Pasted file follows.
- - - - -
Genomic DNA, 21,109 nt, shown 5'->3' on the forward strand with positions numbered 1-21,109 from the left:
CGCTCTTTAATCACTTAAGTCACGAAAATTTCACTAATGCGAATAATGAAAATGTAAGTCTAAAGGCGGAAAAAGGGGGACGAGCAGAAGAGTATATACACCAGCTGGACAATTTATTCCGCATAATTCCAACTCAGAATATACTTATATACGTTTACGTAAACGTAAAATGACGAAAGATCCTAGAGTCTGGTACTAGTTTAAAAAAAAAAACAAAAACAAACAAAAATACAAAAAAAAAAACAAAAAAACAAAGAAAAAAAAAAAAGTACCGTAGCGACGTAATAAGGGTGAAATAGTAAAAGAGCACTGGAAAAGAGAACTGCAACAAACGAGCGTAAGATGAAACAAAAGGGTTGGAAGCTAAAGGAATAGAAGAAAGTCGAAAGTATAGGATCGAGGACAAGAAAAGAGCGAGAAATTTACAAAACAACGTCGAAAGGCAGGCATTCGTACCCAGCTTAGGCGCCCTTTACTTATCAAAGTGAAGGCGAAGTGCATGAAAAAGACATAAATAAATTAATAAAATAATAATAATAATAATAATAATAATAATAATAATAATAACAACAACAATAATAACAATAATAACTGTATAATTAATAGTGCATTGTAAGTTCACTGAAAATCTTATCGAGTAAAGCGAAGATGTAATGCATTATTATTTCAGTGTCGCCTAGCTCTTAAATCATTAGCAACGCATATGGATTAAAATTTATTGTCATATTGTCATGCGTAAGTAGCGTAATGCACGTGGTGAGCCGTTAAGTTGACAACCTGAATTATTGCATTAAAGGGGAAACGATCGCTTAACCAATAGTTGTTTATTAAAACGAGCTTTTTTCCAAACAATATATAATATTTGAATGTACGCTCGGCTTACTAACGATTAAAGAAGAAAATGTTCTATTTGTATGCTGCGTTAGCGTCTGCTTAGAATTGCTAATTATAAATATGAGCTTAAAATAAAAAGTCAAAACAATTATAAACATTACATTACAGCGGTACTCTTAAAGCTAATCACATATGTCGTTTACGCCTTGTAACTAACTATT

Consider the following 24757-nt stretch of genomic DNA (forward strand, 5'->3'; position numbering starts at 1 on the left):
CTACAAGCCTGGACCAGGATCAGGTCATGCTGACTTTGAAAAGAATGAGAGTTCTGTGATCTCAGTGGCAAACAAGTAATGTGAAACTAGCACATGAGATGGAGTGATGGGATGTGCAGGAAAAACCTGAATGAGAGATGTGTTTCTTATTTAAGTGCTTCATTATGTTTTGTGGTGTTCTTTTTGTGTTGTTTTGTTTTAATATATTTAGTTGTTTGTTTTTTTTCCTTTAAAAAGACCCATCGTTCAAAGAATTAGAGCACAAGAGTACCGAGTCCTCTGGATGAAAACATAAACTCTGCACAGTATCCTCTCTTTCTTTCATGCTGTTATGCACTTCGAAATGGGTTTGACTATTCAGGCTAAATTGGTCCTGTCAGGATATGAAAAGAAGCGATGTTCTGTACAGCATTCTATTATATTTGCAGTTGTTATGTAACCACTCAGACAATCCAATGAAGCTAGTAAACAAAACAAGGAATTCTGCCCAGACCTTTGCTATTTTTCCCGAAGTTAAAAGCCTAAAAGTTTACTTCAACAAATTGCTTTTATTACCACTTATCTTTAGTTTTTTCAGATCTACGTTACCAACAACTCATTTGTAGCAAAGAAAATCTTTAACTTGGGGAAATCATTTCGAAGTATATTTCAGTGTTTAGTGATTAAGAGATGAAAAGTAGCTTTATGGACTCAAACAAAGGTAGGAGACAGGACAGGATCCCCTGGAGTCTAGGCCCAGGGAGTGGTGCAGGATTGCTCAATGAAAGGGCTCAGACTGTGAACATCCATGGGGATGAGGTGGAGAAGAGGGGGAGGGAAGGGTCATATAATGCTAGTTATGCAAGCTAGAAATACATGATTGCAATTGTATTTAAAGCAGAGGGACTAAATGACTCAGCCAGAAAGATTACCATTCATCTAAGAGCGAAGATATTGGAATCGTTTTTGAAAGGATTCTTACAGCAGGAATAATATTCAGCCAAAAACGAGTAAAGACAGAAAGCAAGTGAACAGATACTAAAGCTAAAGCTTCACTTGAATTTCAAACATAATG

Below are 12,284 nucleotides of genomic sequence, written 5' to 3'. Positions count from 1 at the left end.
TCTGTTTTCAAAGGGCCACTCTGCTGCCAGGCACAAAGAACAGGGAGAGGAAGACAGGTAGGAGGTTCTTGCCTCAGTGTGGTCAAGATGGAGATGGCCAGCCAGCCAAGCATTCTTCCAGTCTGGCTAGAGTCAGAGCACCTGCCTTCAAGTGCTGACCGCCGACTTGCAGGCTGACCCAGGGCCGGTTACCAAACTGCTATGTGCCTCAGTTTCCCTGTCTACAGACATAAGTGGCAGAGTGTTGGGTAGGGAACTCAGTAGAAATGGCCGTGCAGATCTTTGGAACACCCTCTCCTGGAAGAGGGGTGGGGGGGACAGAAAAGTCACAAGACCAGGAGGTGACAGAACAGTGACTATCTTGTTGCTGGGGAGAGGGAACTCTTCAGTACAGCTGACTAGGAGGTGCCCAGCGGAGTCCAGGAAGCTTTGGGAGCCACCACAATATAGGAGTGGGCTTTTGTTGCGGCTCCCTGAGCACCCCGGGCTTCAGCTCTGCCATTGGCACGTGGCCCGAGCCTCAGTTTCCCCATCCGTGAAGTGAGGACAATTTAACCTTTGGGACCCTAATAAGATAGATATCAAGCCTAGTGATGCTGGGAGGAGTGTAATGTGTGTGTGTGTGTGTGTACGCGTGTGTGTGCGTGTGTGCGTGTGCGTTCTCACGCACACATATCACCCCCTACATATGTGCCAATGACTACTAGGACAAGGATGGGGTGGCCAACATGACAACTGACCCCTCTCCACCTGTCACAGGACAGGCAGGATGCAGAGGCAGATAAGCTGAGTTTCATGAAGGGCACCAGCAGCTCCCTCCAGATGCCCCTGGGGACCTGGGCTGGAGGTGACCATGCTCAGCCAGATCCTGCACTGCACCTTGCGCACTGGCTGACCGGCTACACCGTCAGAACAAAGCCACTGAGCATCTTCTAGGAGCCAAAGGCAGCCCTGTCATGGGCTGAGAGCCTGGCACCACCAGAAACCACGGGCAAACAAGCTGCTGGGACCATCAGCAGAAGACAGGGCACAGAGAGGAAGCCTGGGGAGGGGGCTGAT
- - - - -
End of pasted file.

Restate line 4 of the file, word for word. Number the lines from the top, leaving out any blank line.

CTACAAGCCTGGACCAGGATCAGGTCATGCTGACTTTGAAAAGAATGAGAGTTCTGTGATCTCAGTGGCAAACAAGTAATGTGAAACTAGCACATGAGATGGAGTGATGGGATGTGCAGGAAAAACCTGAATGAGAGATGTGTTTCTTATTTAAGTGCTTCATTATGTTTTGTGGTGTTCTTTTTGTGTTGTTTTGTTTTAATATATTTAGTTGTTTGTTTTTTTTCCTTTAAAAAGACCCATCGTTCAAAGAATTAGAGCACAAGAGTACCGAGTCCTCTGGATGAAAACATAAACTCTGCACAGTATCCTCTCTTTCTTTCATGCTGTTATGCACTTCGAAATGGGTTTGACTATTCAGGCTAAATTGGTCCTGTCAGGATATGAAAAGAAGCGATGTTCTGTACAGCATTCTATTATATTTGCAGTTGTTATGTAACCACTCAGACAATCCAATGAAGCTAGTAAACAAAACAAGGAATTCTGCCCAGACCTTTGCTATTTTTCCCGAAGTTAAAAGCCTAAAAGTTTACTTCAACAAATTGCTTTTATTACCACTTATCTTTAGTTTTTTCAGATCTACGTTACCAACAACTCATTTGTAGCAAAGAAAATCTTTAACTTGGGGAAATCATTTCGAAGTATATTTCAGTGTTTAGTGATTAAGAGATGAAAAGTAGCTTTATGGACTCAAACAAAGGTAGGAGACAGGACAGGATCCCCTGGAGTCTAGGCCCAGGGAGTGGTGCAGGATTGCTCAATGAAAGGGCTCAGACTGTGAACATCCATGGGGATGAGGTGGAGAAGAGGGGGAGGGAAGGGTCATATAATGCTAGTTATGCAAGCTAGAAATACATGATTGCAATTGTATTTAAAGCAGAGGGACTAAATGACTCAGCCAGAAAGATTACCATTCATCTAAGAGCGAAGATATTGGAATCGTTTTTGAAAGGATTCTTACAGCAGGAATAATATTCAGCCAAAAACGAGTAAAGACAGAAAGCAAGTGAACAGATACTAAAGCTAAAGCTTCACTTGAATTTCAAACATAATG